The interview was published on Ramonet’s facebook page on January 1 2018 and comes only days before Maduro is due to start his second constitutional term as president on January 10, which many regional right wing governments have claimed is illegitimate. It also comes in a context of ongoing inflation, increased international pressure and sanctions against Venezuela, a solidification of the political hegemony of the ruling United Socialist Party (PSUV) after winning five elections in the past 18 months, the implosion of the right wing opposition alliance, a series of government-led economic reforms, and a recent attempt to assassinate the President with drone-laden explosives.

Ramonet, who has known Maduro for more than ten years, personally testifies to “the profound affection and confidence that Chávez had in him.”

Due to its length, VA will publish it in three parts, the first of which addresses political issues, the second economic affairs, and this last part looking at the international picture.

Ignacio Ramonet: For this final section, let us look at international issues. In these past six years, several Latin American countries have witnessed a resurgence of the neoliberal right-wing. In your opinion, is this conservative surge – confirmed by the recent victory of Jair Bolsonaro – a lasting trend or merely a temporary crisis?

Nicolás Maduro: Well, Latin America is a terrain of struggle, and, with the Monroe Doctrine, is embraced by the current US administration. As background, there has been a brutal offensive against popular movements, against these alternative leaderships which, ever since the 1990s, tackled and dismantled neoliberalism in Latin America. Let us recall, for example, President Lula da Silva in Brazil, former President Cristina Fernández in Argentina among others. There has been a persecution of these leaders which has created the coming-to-power of governments and leaders very far to the right.

There has been, certainly, a regressive cycle in what concerns social achievements, reversing the advances made under the progressive leaderships which were very diverse. We feel not only the impact of these policies on the peoples, but also in processes of privatization. In Brazil, for example, after the destitution of Dilma Rousseff, there have been privatizations of oil, public services, electricity, water, etc. They have privatized everything overnight. Now with the arrival of the far-right neofascist government of Jair Bolsonaro, they will be handing over Brazil, and what it represents in Latin America, to US multinational corporations on a silver platter. It really is a sad process of regression.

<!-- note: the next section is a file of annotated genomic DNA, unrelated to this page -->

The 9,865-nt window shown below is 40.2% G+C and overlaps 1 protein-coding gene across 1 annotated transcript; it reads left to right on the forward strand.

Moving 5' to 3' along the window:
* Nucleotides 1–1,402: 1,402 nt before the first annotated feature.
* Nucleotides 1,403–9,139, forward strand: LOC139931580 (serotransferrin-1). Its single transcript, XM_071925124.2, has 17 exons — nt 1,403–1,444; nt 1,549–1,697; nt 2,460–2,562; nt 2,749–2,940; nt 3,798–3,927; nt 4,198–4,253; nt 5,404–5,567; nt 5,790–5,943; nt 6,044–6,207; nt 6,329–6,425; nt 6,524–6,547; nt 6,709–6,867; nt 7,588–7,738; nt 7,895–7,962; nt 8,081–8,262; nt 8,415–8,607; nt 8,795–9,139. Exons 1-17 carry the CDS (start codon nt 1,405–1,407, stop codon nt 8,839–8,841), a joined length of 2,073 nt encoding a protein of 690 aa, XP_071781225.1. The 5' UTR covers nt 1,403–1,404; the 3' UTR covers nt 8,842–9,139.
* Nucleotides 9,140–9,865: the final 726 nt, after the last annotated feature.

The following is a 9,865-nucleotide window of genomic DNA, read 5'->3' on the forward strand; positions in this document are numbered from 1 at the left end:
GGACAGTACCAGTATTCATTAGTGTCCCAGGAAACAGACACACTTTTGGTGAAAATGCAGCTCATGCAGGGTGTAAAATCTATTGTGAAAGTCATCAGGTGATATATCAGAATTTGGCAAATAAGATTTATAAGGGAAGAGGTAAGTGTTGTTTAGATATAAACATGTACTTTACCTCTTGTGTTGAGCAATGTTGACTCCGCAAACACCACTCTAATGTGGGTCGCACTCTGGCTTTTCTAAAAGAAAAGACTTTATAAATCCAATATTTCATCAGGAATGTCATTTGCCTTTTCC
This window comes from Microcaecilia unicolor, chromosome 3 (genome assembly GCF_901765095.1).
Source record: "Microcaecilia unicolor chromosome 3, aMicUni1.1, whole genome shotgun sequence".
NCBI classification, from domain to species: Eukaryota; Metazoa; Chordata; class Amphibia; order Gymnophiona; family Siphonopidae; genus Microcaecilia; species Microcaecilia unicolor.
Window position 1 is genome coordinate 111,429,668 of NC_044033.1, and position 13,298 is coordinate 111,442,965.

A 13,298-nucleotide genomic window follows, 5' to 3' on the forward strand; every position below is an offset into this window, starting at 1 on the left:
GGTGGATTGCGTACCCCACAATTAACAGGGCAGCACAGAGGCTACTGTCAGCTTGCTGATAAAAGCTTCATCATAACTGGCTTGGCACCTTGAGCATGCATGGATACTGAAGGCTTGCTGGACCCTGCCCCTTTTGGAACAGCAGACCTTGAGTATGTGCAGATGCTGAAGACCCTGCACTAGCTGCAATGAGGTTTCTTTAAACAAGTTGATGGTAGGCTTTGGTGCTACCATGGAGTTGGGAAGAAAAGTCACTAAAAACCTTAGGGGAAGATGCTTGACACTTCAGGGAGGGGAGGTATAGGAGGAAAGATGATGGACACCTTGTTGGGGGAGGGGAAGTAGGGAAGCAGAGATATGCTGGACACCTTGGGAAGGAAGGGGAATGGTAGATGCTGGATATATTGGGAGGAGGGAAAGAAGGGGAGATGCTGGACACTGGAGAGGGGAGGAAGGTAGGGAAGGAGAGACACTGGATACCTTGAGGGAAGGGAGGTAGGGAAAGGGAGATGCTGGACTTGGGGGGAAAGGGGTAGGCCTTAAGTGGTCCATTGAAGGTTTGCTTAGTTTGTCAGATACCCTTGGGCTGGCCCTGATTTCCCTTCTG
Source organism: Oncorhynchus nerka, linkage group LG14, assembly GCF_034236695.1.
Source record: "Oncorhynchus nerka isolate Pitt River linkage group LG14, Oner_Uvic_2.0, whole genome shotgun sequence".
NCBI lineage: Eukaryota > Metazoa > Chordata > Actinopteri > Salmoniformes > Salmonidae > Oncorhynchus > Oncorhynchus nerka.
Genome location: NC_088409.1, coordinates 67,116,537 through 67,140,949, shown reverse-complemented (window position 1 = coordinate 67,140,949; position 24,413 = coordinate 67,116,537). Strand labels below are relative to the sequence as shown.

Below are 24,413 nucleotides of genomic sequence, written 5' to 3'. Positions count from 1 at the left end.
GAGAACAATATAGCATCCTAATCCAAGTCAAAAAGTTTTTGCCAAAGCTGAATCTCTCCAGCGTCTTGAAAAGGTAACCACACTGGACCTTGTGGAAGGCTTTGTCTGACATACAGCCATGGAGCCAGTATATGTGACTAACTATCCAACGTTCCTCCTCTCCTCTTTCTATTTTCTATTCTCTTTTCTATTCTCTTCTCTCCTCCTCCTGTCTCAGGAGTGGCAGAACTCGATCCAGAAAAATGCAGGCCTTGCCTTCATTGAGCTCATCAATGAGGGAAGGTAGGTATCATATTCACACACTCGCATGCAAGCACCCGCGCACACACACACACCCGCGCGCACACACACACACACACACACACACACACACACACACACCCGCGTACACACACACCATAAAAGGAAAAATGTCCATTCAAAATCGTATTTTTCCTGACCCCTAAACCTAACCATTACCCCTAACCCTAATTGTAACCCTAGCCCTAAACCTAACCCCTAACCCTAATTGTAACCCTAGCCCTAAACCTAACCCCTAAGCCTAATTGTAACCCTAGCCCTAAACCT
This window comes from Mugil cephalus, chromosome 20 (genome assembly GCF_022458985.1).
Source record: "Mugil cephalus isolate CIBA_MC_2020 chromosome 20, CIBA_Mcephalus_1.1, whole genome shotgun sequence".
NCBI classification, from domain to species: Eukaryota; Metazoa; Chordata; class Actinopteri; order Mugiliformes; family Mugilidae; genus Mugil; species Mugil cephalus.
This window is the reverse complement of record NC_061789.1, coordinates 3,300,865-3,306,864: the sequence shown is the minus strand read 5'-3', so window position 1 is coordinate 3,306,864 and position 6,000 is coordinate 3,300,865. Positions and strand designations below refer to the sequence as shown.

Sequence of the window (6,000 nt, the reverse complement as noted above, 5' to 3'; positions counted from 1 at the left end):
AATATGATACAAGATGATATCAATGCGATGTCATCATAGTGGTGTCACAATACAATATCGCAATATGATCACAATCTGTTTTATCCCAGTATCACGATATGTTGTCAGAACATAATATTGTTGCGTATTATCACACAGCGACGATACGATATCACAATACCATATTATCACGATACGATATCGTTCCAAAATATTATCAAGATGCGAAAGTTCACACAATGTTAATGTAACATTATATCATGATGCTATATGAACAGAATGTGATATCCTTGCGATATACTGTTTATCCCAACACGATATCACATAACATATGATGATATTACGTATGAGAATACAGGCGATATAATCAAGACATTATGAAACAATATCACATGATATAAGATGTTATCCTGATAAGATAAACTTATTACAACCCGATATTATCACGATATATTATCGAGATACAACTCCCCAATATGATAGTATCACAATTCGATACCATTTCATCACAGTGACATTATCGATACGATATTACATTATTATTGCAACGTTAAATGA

IR: Along the same lines, with the electoral victory of Andrés Manuel López Obrador in Mexico, do you envision a possibility for the popular forces to return to power in Latin America.

NM: Along the lines of what I was saying before, I should add that this entire process of regression boosts and stimulates – inadvertently – the forces that fight against it. It is like the physical principle of action and reaction.

Therefore, we witness that, alongside this major regression, in many countries currently governed by neoliberal forces, the capacity for action of social and popular movements in the cities and in the countryside is getting stronger. Examples include the Homeless Workers’ Movement, the Landless Workers’ Movement [both from Brazil], as well as student, feminist, Afro-descendant, sexually diverse movements.

There is a powerful resurgence which reminds me of the emergence of formidable popular movements that fought against the ALCA [Americas Free Trade Deal] in the 1990s. At the time, these resistance movements did not have a prospect of achieving political power. Then, in Venezuela, along came the Bolivarian Revolution. This victory by Chávez [in 1998] convinced the resistance movements against ALCA that winning political power was possible. It had been so in Venezuela, and then in 1999 with the constitutional referendum.

These two victories blew new wind into the sails of social struggle in Latin America. They paved the way for the upcoming electoral triumphs of popular governments of Lula in Brazil, Néstor Kirchner in Argentina, Fernando Lugo in Paraguay, the Frente Amplio in Uruguay, Rafael Correa in Ecuador, Evo Morales in Bolivia, the FSLN and commander Daniel Ortega in Nicaragua, Michelle Bachelet and the Concertación in Chile, Manuel Zelaya in Honduras, Salvador Sánchez Cerén and the FMLN in El Salvador…

This sparkle of popular forces allowed Latin America and the Caribbean to play, in the early XXI century, a central role in global geopolitics and in the global left. Today, paradoxically, the situation is similar. There have been setbacks due to, most of the time, merciless attacks and coups from the opponents of progress and social justice, but popular forces throughout the continent are once more ready for battle, and new electoral, democratic successes will not be far off.

IR: Recently you made two visits to important partners, one to Beijing in September and another to Moscow in December. What were your conclusions from these two trips to China and Russia, two of the main world superpowers and strong allies of the Bolivarian Revolution?